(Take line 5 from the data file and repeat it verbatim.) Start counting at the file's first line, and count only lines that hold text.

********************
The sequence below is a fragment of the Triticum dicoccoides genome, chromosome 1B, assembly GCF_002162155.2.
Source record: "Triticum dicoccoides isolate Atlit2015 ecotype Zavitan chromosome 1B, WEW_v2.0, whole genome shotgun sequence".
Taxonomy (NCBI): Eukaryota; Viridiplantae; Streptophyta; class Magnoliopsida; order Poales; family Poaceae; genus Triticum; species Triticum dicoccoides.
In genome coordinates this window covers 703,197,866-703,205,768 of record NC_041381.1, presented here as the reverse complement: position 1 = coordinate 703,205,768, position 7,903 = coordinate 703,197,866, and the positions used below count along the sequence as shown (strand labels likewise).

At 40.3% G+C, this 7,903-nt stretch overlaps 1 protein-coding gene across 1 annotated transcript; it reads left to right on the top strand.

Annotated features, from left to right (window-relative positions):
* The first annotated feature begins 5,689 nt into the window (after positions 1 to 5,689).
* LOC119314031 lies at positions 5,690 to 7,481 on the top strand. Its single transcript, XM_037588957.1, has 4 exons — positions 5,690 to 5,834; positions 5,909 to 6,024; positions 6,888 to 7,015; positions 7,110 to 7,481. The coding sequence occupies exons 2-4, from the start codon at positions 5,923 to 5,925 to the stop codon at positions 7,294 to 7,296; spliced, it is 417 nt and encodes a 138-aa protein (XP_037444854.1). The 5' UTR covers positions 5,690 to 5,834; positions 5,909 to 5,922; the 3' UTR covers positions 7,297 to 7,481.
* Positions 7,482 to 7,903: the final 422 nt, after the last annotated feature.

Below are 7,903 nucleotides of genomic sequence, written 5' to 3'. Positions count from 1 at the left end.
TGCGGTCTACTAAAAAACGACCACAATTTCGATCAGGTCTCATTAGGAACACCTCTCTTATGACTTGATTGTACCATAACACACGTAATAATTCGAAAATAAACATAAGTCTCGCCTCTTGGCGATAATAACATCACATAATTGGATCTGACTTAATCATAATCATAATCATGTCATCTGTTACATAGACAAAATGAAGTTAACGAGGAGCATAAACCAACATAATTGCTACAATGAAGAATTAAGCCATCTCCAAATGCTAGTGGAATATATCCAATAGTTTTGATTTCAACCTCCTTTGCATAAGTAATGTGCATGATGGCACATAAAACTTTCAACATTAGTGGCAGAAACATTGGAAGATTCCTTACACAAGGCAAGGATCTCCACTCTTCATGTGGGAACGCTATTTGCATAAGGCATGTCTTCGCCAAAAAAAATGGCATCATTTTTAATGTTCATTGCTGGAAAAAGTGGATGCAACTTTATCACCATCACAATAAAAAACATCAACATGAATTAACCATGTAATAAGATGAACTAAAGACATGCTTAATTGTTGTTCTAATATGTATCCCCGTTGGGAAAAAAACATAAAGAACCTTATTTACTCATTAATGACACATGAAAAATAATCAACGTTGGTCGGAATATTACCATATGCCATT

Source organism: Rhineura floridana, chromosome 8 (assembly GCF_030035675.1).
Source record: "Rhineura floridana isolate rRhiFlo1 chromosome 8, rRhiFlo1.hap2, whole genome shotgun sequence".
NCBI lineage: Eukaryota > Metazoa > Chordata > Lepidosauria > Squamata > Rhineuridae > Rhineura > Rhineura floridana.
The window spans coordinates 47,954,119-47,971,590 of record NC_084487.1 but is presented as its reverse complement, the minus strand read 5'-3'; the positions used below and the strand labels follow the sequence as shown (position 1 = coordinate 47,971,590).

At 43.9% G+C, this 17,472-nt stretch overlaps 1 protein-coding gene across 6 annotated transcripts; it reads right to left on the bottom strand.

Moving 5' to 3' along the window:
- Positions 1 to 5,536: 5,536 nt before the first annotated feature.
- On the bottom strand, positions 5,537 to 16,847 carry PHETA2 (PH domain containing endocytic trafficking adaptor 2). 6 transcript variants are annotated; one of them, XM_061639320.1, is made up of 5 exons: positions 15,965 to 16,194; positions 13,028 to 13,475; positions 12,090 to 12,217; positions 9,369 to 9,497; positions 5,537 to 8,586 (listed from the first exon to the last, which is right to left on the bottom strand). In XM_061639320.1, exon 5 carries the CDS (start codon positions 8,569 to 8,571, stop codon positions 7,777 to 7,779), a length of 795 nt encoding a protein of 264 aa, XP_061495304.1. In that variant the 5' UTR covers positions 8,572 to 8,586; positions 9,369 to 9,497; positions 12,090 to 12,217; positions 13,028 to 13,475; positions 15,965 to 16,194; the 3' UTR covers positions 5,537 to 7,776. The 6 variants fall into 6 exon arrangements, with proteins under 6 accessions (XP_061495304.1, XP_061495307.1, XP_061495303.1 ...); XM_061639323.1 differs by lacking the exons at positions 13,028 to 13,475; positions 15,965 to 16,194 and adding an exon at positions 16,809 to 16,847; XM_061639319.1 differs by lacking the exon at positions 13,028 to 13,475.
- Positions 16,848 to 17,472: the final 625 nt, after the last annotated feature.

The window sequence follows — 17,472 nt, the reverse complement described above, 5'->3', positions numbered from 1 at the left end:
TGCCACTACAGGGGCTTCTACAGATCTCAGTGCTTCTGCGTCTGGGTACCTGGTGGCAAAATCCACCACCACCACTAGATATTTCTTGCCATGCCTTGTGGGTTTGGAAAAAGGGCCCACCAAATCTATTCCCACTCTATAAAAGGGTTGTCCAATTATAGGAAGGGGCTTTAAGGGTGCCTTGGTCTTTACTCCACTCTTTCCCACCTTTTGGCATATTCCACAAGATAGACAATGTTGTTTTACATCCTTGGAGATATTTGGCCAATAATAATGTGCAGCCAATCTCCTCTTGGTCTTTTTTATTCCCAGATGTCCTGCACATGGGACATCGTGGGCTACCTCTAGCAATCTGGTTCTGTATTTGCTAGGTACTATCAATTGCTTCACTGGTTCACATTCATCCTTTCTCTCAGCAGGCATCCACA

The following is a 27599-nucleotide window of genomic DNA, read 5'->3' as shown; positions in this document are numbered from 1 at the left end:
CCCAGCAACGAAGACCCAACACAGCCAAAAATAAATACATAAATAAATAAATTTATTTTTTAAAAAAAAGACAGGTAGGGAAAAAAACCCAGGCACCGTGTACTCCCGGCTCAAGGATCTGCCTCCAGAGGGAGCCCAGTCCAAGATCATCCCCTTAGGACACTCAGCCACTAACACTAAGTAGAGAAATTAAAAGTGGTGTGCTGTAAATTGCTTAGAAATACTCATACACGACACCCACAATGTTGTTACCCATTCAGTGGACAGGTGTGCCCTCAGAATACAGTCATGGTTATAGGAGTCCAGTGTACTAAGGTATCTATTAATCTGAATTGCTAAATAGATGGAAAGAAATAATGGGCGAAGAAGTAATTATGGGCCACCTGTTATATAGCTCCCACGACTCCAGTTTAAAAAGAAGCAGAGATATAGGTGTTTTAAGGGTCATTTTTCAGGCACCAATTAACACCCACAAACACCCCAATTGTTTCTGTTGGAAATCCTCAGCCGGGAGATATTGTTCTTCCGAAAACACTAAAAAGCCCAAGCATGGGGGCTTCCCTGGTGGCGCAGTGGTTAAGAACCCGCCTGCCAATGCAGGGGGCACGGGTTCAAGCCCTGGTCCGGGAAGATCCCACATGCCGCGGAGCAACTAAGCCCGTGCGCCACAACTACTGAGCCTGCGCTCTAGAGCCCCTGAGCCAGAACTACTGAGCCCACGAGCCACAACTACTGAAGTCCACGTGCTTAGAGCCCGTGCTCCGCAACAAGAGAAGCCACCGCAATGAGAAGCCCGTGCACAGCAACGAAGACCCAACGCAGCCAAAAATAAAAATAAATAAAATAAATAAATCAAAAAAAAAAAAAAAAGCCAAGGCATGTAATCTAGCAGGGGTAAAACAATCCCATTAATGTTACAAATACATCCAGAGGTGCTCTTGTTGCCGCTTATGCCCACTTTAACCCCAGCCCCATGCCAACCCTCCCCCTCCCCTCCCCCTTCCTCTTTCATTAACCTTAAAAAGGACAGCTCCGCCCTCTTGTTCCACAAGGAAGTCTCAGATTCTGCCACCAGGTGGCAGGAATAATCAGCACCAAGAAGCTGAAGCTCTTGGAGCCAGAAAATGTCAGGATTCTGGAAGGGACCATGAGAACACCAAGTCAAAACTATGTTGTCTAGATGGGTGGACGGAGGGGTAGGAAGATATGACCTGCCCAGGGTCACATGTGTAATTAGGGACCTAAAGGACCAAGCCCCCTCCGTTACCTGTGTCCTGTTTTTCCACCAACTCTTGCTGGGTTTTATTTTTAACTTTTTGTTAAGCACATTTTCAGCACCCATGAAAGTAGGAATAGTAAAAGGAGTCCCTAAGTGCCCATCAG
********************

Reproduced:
At 40.3% G+C, this 7,903-nt stretch overlaps 1 protein-coding gene across 1 annotated transcript; it reads left to right on the top strand.